Over the next few weeks I'm going to be re-posting a few blog posts from my archives. I'm starting here with the post that recieved the most comments, both on the blog and on social media. It was first posted on 5th June 2012. I'd be interested to know whether you have anything to add to it three years later...
Just after I wrote the first draft of this post, I turned on the radio to the news that the Queen's English Society was closing down. This post, therefore, is a tribute to them...
few weeks ago I made a comment on facebook about my current grammar
hang-up. It got a lot of comments from people agreeing with me! I like
it when people use correct grammar. I also know, that I don't do it all
the time, not even when writing, so I try not to get too angry about
such things. Grammar fascists do not make good party guests.
this particular trend was really annoying me. Why do some people insist
on using 'myself' and 'yourself', instead of 'me' (or 'I') and 'you'?
It's terrible English, and the bit that really annoys me is that they
don't seem to be doing it just because their English is bad; they appear
to be doing it to make themselves look better - as if the more letters
they say in one sentence, the more impressive it is. It was The
Apprentice that tipped me over the edge. I know what you're thinking -
anybody who watches The Apprentice doesn't have the right to criticise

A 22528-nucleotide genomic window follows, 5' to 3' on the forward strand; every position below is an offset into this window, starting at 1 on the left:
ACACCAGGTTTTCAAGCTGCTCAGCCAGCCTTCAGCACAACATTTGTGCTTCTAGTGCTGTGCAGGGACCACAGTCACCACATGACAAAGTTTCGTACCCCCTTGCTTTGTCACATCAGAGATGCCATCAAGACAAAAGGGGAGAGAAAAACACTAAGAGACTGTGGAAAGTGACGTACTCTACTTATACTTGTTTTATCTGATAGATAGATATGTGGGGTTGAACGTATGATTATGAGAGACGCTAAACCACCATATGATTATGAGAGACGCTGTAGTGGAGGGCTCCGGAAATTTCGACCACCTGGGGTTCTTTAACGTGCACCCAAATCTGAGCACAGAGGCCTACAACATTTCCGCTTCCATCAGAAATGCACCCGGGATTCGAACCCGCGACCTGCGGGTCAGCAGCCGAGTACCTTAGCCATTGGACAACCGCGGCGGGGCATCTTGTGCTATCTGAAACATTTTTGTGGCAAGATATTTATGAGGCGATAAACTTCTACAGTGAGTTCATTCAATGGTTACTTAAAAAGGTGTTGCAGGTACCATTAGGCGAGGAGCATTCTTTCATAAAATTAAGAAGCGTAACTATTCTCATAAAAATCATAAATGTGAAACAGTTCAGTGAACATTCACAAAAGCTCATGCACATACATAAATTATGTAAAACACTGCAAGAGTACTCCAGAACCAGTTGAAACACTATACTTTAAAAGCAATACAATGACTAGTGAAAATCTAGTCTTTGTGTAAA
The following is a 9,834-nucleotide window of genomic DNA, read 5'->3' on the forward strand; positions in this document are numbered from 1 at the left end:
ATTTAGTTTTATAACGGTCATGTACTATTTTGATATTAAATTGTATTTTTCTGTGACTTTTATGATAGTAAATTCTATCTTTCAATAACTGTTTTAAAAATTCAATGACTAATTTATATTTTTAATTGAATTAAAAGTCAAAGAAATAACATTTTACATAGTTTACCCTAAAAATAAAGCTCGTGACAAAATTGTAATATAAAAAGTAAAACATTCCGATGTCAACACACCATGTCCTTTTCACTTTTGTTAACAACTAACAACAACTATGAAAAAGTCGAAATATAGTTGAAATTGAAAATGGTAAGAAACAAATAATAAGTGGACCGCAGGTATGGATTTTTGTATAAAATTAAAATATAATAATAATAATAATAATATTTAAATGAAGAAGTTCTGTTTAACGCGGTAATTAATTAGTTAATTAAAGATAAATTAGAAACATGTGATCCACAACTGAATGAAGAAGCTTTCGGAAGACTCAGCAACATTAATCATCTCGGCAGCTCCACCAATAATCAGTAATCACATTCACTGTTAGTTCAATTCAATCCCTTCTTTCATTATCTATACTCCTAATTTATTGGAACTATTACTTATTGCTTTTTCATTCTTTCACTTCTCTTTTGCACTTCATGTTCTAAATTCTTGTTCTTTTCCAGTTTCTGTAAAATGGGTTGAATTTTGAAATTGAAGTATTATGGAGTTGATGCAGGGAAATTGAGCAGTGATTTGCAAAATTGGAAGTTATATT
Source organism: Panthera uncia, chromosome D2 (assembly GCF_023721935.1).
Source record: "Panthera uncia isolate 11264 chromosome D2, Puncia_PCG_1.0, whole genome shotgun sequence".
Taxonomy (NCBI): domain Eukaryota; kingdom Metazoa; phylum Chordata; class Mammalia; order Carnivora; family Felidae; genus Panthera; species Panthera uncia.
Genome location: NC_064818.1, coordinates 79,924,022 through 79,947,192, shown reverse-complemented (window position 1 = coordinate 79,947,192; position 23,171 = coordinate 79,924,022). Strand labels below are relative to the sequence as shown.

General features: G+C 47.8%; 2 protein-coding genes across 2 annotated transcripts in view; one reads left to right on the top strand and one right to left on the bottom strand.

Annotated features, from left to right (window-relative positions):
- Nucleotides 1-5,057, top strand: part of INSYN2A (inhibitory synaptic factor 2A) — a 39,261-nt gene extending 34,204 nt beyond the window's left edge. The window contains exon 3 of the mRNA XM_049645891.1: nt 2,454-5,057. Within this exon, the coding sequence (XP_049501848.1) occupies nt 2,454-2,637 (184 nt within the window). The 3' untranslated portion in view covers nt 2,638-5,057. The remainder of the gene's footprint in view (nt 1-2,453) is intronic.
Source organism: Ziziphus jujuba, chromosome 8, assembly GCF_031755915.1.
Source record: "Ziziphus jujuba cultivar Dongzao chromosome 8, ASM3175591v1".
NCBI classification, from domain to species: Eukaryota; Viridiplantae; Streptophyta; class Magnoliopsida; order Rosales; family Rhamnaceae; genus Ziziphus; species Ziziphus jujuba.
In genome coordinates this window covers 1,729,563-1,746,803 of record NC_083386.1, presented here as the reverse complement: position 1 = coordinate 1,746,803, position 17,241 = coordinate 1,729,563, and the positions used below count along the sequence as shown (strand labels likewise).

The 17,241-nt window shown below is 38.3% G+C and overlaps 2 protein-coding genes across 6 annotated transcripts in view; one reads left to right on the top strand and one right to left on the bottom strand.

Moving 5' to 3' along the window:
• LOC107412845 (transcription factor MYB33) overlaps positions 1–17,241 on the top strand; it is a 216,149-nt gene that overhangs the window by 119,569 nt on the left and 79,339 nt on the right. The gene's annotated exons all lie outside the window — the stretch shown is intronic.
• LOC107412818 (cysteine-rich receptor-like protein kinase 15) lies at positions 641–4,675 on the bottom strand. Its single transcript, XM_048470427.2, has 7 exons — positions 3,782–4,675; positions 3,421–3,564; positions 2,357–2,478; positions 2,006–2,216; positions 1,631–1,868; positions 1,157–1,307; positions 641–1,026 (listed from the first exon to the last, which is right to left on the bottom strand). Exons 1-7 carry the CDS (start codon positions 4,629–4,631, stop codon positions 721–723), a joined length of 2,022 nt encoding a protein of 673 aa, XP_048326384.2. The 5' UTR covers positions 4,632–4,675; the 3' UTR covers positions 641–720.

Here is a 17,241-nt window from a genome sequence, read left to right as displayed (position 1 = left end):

anybody else - but it's not just them. I got an e-mail once from an
editor of something I contributed to, which said something along the
lines of, " ---- or myself will send you the contract". An editor.
I almost sent an e-mail back saying, "Myself will sign the contract
when yourself has sent it to me," but decided that was not the best way
to develop a good working relationship.
continue the rant here, but it got me thinking about these hang-ups. I
guess we all have them - writers perhaps more than most. I've learned to
my cost that one of my loyal readers does not approve of 'alright' (apparently it should always be 'all right'), and another
is driven crazy by 'try and...' instead of 'try to...' (something which
annoys me too, but I still have to correct it in my own work all the
time!). So what's your hang-up? And what do you find yourself doing - if you dare admit to it?!
suppose the real question in all of this is: does it really matter?
Does it matter if good grammar disappears? Everything in me screams
'YES!', but our language is evolving and the changing use of grammar is
part of that. I once jokingly corrected a friend who said 'wedding
invites' instead of 'wedding invitations', and one of her friends - who
(or should that be whom?) I didn't know - told me that as the common
usage of words change over time, I was stupid for not thinking 'invites'
was perfectly acceptable now. I didn't really have an answer. Why
should we cherish some points of grammar and not others?
quite happily google things and facebook someone, when technically
Google and Facebook started as nouns. I pronounce the word "garage" as
gar-idge. I know some people hate that and think it should be pronounced
with a long vowel in the middle and soft ending. But I bet those same
people pronounce "village" as vill-idge. They are both words we took
from the French, so why do people get hung-up on one and not the other?
are you happy to let slide when it comes to good English? Are your
standards different for written and spoken English? Have you got any
good examples of terrible grammar you've spotted anywhere?